It is an absolutely beautiful spring morning, cool in a soft way, with promises of some warmth later. Everything is looking green, and a week from Wednesday the CSA farmbox starts up. So, despite a nasty cold, I'm getting my annual rush from the new growth . This is one area where I remain a total infant. I'm still gobsmacked and thrilled everytime a seed I plant sprouts, or a dormant plant goes green again.
This year, my office lemon tree seems to be working on three baby lemons. You may or may not know that this scraggy runt of a herbaceous house-pet has produced one full sized, delicious Meyer lemon every nine months or so for the last several years, without, apparently, growing a single inch. There are always numerous fabulously fragrant blossoms at the start of the cycle, and 8-10 teeny lemons follow. Then, all but one disappear overnight, and the last lemon clinging on is The One. This is the longest I've ever gone with more than one hanging on. So we'll see.
I do miss having a garden, and have not adapted well to this change in some 8 years of apartment life. In addition to the Working Lemon, for quite some time I grew lots of herb and tomato plants, as well as flowers, on the steps of my little porch. Then, the year before last, some workmen came, unannounced, to do stuff to our porches. They moved my plants while I was at work, with reckless abandon, and broke and killed most of them. I was stricken, and didn't grow much last year- I didn't want to deal with that sort of disappointment again. But I did eventually plant several herbs in containers, and to my major surprise, most of the perennials among them came back this spring, turning green again in their little pots.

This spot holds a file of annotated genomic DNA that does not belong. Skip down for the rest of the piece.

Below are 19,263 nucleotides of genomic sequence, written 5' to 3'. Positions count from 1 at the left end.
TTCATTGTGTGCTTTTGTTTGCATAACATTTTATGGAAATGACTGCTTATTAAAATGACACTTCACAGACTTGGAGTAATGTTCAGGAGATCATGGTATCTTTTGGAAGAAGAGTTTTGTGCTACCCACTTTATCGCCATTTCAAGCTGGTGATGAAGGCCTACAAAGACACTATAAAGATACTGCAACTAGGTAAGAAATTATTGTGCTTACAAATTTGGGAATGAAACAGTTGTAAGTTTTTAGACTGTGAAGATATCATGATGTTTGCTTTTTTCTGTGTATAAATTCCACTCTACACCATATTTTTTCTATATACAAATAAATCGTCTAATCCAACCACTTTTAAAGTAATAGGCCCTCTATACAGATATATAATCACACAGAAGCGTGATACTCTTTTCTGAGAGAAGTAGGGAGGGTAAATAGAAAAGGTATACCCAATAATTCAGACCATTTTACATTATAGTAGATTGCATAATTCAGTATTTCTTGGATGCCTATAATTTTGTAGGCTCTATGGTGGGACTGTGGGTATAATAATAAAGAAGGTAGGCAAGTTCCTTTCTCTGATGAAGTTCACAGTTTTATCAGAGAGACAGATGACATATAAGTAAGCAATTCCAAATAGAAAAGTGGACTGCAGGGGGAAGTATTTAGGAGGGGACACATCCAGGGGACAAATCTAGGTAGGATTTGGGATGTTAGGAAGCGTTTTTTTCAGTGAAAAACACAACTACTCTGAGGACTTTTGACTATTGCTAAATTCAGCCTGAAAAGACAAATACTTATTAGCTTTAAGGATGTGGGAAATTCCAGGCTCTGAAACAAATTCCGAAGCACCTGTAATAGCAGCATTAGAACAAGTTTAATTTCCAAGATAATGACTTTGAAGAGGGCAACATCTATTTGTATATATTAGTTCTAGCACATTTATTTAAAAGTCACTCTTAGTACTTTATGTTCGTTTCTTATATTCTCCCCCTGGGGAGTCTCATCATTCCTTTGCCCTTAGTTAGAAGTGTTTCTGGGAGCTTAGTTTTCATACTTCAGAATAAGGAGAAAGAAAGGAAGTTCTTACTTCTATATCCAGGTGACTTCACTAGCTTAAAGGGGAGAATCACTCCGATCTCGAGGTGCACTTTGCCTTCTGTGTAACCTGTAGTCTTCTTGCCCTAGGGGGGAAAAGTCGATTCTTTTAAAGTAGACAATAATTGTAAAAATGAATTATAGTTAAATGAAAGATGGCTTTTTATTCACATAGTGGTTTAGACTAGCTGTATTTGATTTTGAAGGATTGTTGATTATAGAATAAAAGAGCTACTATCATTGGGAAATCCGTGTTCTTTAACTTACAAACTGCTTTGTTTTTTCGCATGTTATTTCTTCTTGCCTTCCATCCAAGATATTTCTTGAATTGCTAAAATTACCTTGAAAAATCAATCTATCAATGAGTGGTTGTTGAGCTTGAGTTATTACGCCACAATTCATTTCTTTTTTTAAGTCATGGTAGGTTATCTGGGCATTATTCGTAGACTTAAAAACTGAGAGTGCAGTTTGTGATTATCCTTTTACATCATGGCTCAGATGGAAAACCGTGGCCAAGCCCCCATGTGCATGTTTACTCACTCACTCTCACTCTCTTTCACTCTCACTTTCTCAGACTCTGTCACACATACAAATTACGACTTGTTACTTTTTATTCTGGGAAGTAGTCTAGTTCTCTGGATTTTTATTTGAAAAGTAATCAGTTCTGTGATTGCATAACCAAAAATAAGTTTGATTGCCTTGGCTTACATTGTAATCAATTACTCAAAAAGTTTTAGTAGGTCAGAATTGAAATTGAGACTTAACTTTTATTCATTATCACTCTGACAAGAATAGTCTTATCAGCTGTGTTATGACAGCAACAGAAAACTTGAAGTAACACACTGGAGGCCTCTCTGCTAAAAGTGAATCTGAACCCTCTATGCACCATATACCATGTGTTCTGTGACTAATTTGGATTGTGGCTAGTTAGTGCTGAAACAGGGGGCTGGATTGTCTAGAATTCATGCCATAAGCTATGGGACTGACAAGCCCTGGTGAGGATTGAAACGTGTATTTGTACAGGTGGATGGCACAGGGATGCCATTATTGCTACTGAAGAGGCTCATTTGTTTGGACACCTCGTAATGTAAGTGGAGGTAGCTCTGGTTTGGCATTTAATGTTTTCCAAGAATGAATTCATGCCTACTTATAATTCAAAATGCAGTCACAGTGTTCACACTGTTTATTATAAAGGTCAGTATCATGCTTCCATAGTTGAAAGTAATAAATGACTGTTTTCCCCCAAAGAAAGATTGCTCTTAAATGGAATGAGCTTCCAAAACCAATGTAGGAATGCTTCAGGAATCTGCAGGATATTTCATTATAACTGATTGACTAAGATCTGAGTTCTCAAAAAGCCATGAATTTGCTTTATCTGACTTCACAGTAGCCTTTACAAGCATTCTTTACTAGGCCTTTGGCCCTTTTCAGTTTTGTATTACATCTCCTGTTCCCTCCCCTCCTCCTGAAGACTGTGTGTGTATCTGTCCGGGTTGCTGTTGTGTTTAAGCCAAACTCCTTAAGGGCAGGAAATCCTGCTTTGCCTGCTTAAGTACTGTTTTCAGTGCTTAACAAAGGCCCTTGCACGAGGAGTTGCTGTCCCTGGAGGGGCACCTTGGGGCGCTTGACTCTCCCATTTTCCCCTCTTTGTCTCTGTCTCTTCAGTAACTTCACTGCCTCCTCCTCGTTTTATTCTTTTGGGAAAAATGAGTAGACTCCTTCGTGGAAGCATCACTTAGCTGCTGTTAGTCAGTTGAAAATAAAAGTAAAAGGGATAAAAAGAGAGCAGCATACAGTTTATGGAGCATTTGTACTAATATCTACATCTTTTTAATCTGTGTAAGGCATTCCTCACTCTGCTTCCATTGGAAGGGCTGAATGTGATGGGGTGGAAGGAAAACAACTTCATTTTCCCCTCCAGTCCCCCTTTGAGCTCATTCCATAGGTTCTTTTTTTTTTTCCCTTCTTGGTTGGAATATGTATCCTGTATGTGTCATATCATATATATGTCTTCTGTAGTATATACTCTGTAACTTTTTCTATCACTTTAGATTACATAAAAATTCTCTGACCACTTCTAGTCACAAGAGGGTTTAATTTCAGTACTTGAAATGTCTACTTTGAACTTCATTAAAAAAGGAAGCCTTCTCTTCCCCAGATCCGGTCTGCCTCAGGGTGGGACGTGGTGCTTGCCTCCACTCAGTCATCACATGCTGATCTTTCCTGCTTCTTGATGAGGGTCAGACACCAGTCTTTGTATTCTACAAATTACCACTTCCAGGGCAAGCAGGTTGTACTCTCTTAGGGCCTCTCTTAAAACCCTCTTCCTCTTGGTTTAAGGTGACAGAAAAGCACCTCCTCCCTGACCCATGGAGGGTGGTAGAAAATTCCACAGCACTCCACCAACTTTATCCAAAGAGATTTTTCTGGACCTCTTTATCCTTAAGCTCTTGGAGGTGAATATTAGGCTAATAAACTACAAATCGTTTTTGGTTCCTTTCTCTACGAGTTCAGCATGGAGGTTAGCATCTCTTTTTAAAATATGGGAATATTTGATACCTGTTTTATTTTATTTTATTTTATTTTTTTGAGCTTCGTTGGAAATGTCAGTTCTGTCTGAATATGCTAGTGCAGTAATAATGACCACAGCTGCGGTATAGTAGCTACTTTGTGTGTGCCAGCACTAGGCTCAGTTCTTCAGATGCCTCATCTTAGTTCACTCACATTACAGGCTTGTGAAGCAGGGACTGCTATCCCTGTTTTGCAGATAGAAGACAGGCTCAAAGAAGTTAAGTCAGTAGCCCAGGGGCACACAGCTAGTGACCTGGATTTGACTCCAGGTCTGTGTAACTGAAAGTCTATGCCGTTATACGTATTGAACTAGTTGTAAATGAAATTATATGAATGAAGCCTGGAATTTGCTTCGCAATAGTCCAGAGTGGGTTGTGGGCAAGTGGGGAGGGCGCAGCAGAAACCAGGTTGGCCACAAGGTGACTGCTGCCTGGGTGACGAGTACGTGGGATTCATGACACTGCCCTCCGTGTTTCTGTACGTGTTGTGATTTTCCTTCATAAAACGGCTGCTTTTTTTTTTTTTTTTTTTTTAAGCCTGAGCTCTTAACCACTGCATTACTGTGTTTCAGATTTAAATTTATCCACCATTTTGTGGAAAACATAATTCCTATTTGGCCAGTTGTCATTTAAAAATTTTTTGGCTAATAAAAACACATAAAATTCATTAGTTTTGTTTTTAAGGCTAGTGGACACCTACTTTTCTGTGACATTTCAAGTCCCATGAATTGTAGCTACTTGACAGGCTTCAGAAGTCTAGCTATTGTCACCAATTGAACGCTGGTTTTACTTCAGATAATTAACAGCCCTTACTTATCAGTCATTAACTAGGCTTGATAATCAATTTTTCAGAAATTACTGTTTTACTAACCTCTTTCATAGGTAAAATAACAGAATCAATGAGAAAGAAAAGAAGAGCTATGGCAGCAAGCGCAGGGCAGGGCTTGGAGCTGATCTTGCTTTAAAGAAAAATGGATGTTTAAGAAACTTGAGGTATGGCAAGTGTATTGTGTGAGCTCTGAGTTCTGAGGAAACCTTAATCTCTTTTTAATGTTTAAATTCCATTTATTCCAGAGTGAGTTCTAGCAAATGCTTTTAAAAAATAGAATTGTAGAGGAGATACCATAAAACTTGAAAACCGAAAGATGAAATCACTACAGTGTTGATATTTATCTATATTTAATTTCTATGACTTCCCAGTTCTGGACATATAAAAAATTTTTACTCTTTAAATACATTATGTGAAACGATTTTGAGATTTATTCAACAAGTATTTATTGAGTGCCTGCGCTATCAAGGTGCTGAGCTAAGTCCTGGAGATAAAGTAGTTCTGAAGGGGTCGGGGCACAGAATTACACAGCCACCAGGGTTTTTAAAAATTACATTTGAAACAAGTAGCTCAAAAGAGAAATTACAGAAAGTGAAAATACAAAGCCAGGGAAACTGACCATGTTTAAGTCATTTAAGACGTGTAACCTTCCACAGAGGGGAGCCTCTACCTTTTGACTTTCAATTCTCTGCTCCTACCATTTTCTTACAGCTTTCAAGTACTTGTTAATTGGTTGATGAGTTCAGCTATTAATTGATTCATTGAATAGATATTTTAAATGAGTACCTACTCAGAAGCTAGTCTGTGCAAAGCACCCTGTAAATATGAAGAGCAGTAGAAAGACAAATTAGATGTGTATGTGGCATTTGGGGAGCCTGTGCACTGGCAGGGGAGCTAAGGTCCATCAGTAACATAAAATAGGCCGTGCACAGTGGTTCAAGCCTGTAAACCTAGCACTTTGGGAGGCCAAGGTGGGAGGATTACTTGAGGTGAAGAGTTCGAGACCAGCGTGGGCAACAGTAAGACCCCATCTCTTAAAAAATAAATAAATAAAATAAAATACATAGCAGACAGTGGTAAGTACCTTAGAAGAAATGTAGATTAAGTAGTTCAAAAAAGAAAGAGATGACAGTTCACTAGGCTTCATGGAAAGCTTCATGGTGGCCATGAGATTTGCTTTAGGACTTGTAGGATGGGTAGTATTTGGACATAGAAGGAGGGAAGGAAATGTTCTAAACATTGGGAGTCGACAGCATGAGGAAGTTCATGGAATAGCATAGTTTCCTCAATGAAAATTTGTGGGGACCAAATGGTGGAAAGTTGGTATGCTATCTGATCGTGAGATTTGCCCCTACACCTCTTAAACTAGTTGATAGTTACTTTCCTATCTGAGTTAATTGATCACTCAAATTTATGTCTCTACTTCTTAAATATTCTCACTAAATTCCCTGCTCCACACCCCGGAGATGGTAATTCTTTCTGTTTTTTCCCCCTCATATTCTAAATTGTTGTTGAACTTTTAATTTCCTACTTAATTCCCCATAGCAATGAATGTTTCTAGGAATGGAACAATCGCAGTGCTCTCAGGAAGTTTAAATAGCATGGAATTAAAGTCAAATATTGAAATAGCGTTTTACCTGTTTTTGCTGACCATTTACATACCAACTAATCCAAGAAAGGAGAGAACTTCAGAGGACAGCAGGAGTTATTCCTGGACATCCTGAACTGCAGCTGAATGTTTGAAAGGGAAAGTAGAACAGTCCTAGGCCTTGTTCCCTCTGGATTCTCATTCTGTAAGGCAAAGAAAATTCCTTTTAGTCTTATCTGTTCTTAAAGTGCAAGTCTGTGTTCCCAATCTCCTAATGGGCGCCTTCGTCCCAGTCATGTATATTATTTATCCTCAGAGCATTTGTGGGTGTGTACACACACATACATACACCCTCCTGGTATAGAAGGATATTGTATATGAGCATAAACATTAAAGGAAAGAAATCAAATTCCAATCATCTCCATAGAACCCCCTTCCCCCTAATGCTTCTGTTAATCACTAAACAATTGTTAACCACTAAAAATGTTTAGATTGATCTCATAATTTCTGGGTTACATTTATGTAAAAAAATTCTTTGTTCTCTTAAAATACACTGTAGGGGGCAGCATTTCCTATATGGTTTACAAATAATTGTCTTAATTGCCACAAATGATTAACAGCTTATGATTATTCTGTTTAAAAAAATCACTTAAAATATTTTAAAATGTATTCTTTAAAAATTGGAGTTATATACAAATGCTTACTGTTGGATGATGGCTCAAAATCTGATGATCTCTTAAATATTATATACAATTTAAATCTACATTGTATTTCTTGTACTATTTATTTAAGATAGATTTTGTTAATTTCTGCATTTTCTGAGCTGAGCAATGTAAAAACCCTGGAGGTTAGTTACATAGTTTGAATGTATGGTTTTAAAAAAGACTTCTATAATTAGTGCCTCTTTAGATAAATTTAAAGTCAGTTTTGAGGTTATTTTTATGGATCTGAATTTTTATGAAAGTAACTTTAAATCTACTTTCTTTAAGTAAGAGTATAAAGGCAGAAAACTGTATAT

I was particularly astonished to find the tarragon looking bright and bushy, since it gets very cold here in the winter, and tarragon is supposedly only hardy in the ground to 20F. And containers, of course, freeze (and unfreeze) quickly, being surrounded by air. Actually the only herb that didn't make it was the rosemary. The sage, thyme, lavender and mint are all back, and I'm really tickled.
So, I've been seduced by these happenings into further outlandish container efforts. You will think me mad, but I bought myself a bare root dwarf (?) self-fertile, greengage plum tree, and a really giant fiberglass pot (Costco-$20, not even ugly), and there is now a plum tree on the porch. Or, I hope there will be. Right now, there's a leafless stick in a pot. If you have ever ordered dormant nursery stock, you know how daunting it looks on arrival. Basically, it's not that easy to tell the top from the bottom. I was a bit surprised that this one is as tall as I am, in its pot. I'm almost positive that the roots are in their proper place on the bottom, in the dirt.
I am crazy for plums of all sorts,. The gages are the hardest kind to find around here, and one of my favorites. So I have an insane hope that in a few years, I might be able to pick one or two from my not so little porch tree. In other plant news, turns out that sorrel goes rather well with fuschia, coleus and sweet potato vine in a decorative planter.
I'm spending this beautiful memorial day weekend with a truly miserable chest cold, wallowing in self pity, wrapped in afghans and drinking hot liquids. There hasn't been a lot of cooking, but I did manage a mid-sized pot of beef broth and boiled veges. I can't actually taste much of anything, but for some reason this is pretty much what I want to eat, so good on that. It is neither interesting nor attractive, thus I will spare you, and me, a photo. Of course, the same could be said about the soon-to-be plum tree pictured above, but there you go.